MIAMI – Habitat for Humanity of Greater Miami held its largest dedication ceremony to date last weekend in honor of 16 Liberty City families that have recently completed the journey to new homeownership.
The organization’s “Faith Day” was an opportunity to unite the families, members of the clergy and the community with more than 140 volunteers who assisted in building the homes. The Nov. 7 celebration culminated the 2009 Liberty City Revitalization Project. The project was developed after the organization obtained 140 vacant lots from Miami-Dade County.
In order to qualify for a Habitat for Humanity home, each family was required to be deemed “low-income,” had to make a down payment of $1,500, and had to have a favorable debt history. Each family also needed a favorable debt-to-income ratio with no recent bankruptcies, verifiable employment and a commitment to partnering with the Habitat volunteers for the construction of the homes.
They had to participate in a minimum of 250 to 300 hours of “sweat equity” in which they participated in building their own houses.
The Faith Day event took place at the Cameron’s Little Farms at 2341 N.W. 50th St., a future development site for additional Habitat houses.
Not only did families receive the keys to their new homes, which will be located on scatter sites throughout the Liberty City community, each family also received a Bible and a gift certificate to the Habitat for Humanity ReStore. The ReStore sells publicly donated items at a discounted price, with sales being 100 percent tax deductible. Proceeds are used to build homes for other low-income families.
Michelle Marcos, communications manager for Habitat for Humanity, told the South Florida Times that her organization offers a “hand-up out of poverty, not a hand-out” and that each family purchased their home for approximately $100,000, with a zero-percent-interest mortgage, with payments set at 30 percent of the homeowners’ monthly income.
Marcos also stated that the lots in which the homes were built were donated by the county to build infill affordable housing. She said the construction costs of the homes were paid through a community effort by donations collected from private donors, churches, foundations and corporations such as Chase bank and Our Lady of the Lakes Catholic Church.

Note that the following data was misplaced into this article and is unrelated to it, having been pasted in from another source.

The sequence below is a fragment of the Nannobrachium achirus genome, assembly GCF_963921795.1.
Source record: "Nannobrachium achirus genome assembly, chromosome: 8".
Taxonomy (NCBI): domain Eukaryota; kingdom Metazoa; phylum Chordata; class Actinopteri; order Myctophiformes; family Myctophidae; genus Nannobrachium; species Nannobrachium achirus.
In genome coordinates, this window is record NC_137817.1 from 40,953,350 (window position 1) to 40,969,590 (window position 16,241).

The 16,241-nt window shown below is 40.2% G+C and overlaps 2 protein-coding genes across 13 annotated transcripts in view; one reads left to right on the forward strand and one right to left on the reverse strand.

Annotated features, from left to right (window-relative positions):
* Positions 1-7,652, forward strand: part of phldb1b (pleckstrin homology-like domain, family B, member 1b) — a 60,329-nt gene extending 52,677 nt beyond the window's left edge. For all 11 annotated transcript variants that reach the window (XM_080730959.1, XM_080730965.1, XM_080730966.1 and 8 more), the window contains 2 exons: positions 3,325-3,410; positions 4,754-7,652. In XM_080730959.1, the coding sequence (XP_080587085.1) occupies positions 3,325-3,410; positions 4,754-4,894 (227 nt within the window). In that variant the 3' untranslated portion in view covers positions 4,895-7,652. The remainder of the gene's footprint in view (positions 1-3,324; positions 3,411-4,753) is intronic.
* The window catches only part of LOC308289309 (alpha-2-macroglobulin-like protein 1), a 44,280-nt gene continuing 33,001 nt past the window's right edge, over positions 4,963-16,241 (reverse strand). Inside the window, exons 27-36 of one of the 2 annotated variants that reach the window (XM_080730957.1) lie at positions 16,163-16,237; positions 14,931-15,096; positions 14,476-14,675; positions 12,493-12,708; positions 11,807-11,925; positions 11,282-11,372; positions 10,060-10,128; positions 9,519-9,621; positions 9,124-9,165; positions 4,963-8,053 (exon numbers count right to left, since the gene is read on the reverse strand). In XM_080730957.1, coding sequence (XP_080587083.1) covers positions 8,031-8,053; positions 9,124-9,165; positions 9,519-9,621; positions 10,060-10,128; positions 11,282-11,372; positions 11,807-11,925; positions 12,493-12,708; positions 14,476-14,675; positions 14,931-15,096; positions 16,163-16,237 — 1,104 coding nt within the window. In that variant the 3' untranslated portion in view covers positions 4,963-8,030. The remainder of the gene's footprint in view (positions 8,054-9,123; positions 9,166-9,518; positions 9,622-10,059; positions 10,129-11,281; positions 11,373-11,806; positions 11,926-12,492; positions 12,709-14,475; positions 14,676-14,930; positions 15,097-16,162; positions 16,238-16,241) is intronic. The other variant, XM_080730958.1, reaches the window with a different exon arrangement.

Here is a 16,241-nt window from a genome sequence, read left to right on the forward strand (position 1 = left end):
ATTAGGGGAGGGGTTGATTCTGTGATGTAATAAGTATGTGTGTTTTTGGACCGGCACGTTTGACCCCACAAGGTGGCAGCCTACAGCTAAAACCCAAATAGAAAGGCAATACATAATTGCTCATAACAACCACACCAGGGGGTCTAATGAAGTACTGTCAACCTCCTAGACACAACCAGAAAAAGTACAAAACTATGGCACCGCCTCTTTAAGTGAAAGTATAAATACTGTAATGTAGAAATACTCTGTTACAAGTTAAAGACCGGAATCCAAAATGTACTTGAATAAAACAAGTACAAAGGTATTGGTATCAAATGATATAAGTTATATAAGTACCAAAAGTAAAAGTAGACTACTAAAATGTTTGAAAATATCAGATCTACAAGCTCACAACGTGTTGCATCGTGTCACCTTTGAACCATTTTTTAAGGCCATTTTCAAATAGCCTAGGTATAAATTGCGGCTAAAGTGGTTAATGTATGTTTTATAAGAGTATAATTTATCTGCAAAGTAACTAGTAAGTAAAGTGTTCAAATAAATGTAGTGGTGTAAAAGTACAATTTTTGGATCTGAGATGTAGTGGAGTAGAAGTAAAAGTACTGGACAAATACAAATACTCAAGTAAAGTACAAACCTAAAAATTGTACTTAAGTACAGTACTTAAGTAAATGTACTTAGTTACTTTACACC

“Liberty City is an area with a proliferation of poverty housing, and with the land donated by the county, Habitat for Humanity is able to bring affordable housing opportunities to the area,” Marcos said.
One of the most inspirational stories of the day came from Jacqueline Woodson, a single mother who joined the program in an effort to find better living accommodations for herself and her bed-ridden, disabled adult son.
Woodson told the South Florida Times that her family was living in a very small apartment in which the air-conditioning system was often inoperable, plumbing was severely contaminated and, due to the lack of accessibility in the bathroom, she was forced to bathe her son right in his own bed.
She said she felt it was time for a change. Seeking better care for her family, she sought assistance from Habitat for Humanity after learning about the program through a friend.
“Today I am truly overjoyed,” said Woodson, who received the keys to her new, two-bedroom home on Northwest 58th Street. “I was really feeling down with no place to turn, but with the grace of God through Habitat for Humanity, I was picked up and placed on my feet.”
The new home is handicapped accessible to accommodate the needs of her son.
“This is the first time in 68 years that I’ve had my own home and it was built not only for me, but to make it easier for my son to get the care he needs,” Woodson said. “He feels really good about this and I thank Habitat for helping me put a little smile on his face.”
Photo by Brandyss Howard. Ava Marks, left, and her two daughters, Mia, center, and Avianna, bottom, joined Mabel Marcos, right, Habitat for Humanity of Greater Miami’s family services director, at the Nov. 7 event.